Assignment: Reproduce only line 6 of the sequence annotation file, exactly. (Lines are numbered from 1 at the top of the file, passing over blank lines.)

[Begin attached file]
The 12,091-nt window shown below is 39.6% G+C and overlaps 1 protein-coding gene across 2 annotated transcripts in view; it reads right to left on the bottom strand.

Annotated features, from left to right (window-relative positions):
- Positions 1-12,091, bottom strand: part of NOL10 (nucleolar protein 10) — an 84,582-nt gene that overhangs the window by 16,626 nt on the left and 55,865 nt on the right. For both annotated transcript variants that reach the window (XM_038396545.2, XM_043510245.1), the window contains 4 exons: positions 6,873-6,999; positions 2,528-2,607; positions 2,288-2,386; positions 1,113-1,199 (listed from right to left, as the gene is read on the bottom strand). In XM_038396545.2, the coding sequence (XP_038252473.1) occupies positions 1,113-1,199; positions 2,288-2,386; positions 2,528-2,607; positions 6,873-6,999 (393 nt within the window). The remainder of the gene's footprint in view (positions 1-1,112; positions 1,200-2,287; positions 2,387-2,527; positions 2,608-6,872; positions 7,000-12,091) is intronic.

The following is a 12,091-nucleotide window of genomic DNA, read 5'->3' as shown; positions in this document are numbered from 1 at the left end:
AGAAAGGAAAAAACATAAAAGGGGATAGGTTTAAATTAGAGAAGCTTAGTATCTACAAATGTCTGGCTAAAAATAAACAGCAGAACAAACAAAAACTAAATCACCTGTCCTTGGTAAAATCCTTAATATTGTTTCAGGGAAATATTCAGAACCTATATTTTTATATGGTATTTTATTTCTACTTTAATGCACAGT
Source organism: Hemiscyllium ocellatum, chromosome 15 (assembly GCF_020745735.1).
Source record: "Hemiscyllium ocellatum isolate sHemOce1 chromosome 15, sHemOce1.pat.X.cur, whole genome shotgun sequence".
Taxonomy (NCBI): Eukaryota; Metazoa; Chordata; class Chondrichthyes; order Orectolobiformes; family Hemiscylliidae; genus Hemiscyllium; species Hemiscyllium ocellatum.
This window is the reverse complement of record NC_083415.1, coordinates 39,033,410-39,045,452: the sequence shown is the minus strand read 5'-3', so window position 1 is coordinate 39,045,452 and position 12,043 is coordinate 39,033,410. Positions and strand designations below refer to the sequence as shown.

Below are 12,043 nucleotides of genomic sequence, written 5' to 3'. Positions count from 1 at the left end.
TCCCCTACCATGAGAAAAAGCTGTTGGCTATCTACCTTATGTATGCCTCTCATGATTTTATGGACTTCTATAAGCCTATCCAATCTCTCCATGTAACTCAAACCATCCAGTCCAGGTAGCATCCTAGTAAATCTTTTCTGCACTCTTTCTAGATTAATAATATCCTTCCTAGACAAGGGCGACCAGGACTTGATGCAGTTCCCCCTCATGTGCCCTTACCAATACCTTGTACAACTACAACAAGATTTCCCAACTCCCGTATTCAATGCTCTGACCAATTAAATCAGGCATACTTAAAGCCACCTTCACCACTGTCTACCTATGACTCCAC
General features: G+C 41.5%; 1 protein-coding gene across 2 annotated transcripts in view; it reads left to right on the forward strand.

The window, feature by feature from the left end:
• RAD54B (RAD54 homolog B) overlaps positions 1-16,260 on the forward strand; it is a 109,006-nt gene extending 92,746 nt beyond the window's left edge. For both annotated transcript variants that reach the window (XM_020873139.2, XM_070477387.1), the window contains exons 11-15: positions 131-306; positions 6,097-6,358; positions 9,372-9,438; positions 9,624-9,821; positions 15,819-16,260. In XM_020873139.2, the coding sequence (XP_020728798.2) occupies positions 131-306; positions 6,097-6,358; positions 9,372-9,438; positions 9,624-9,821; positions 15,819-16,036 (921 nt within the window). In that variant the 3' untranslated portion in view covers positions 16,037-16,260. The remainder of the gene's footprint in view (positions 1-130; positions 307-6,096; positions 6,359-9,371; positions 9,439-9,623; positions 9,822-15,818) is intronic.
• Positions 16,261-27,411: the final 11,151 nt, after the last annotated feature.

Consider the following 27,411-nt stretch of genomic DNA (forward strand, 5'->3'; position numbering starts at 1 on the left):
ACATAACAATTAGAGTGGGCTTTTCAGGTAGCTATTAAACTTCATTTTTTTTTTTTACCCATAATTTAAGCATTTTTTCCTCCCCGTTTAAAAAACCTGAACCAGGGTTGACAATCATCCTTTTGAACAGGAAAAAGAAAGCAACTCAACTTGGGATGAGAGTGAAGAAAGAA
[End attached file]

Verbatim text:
Source organism: Hemiscyllium ocellatum, chromosome 15 (assembly GCF_020745735.1).